Team Nagi Coaching Newsletter – April 2020

Hi Guys,

Hope you are all keeping safe and well.

This past month has definitely been a period where we have all had to accept the unknown and just keep taking one day at a time. What has impressed me most is the way many of you have adapted to your new normal and settled nicely into newly structured training routines. With many of finding some huge positives in this new set up. Thankfully now we are getting to the stage where lockdown restrictions are starting to be lowered around the world and we are starting to see much more positive good news in the media. I for one am itching to be back poolside with my athletes!

If there’s one thing you can guarantee in the world of fitness is the advice currently being given out there is nearly as divisive as the advice we are being given by the ‘experts’ of the world in relation to the coronavirus. In some cases it’s like black and white and has only lead to a huge amount of frustration and confusion.

What frustrates me most as a coach has been the blanket type advice currently being given out about what type of training is best to do. I’ve seen some coaches (and athletes) saying that people shouldn’t be doing any high intensity training because it compromises the immune system, then on the flip side I’ve heard others saying that doing too much aerobic work is a waste of time. I think this is narrow-minded misinformed thinking at best. The reason being is with each and every athlete’s circumstances will be different. So rather than saying one type of training suits all we should be talking about how to find the right ‘appropriate load’ of training for each individual during this time that will keep them fit, healthy and motivated.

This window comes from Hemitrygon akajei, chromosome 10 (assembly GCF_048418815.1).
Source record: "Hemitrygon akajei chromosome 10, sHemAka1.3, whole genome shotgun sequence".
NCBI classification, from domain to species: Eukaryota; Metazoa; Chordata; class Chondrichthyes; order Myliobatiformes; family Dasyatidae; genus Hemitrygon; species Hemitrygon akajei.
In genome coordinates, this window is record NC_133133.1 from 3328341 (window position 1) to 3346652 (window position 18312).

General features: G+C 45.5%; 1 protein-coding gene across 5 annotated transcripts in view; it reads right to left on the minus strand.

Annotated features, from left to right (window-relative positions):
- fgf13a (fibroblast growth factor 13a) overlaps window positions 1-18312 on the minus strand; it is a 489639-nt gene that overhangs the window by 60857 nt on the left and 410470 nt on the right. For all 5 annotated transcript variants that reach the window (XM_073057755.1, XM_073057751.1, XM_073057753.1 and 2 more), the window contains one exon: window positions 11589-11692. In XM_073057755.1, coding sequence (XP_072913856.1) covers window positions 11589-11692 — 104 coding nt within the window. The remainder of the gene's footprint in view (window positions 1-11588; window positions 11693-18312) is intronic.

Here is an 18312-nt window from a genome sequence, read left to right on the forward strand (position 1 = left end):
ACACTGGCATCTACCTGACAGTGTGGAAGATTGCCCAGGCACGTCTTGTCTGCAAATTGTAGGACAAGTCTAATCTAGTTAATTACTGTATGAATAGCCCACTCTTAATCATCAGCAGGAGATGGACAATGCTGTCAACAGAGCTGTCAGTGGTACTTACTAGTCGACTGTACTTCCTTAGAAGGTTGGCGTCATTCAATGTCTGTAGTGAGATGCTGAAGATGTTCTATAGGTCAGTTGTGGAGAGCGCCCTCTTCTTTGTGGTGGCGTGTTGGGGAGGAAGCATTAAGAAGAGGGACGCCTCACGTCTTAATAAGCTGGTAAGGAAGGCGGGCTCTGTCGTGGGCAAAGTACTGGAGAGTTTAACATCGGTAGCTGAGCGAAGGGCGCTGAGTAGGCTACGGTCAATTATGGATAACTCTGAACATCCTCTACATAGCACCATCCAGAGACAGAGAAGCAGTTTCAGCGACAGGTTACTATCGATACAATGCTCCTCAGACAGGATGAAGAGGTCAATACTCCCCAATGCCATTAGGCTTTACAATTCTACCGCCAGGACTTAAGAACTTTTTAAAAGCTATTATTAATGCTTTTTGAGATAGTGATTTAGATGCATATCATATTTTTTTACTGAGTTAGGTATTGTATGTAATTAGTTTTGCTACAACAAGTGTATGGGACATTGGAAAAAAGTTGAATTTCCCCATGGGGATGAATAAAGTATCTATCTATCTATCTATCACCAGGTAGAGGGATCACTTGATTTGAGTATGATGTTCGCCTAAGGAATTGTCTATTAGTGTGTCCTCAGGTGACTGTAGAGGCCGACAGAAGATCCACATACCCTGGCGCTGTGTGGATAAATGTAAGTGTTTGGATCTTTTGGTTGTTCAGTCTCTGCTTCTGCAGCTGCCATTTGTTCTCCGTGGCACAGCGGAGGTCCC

One thing is for sure all of my athletes have continued to do high intensity training alongside plenty of aerobic training during this period. And guess what ? No one has got sick and in fact many have flourished through this period producing some of their best most consistent training all year. The reason this has happened is because their training has been adapted and adjusted to give them the right level of training ‘load’ that is absorbable during this period. By load I’m referring to training intensity, volume and frequency. It’s the manipulation of these 3 key elements that is crucial to any athletes training plan, never more so than now.

The reason these elements have to be manipulated is because everyone currently has a new normal. Many people are now working from home and in some cases people will have more or less time to train. We also have very little idea of what races will be going ahead this year and probably wont know for sure for another 2-3 months until the current situation evolves further. So many athletes are currently training for the unknown, not the easiest place to be for sure as it’s always good to have that guiding light but the one certainty is there will be racing again. All we can do is take one day and one week at a time. Training should be focussed on short blocks of work where the focus is placed on developing the key elements that will make them better triathletes. It’s also about keeping them in a great place to be ready when the races are back without stretching them too far too soon.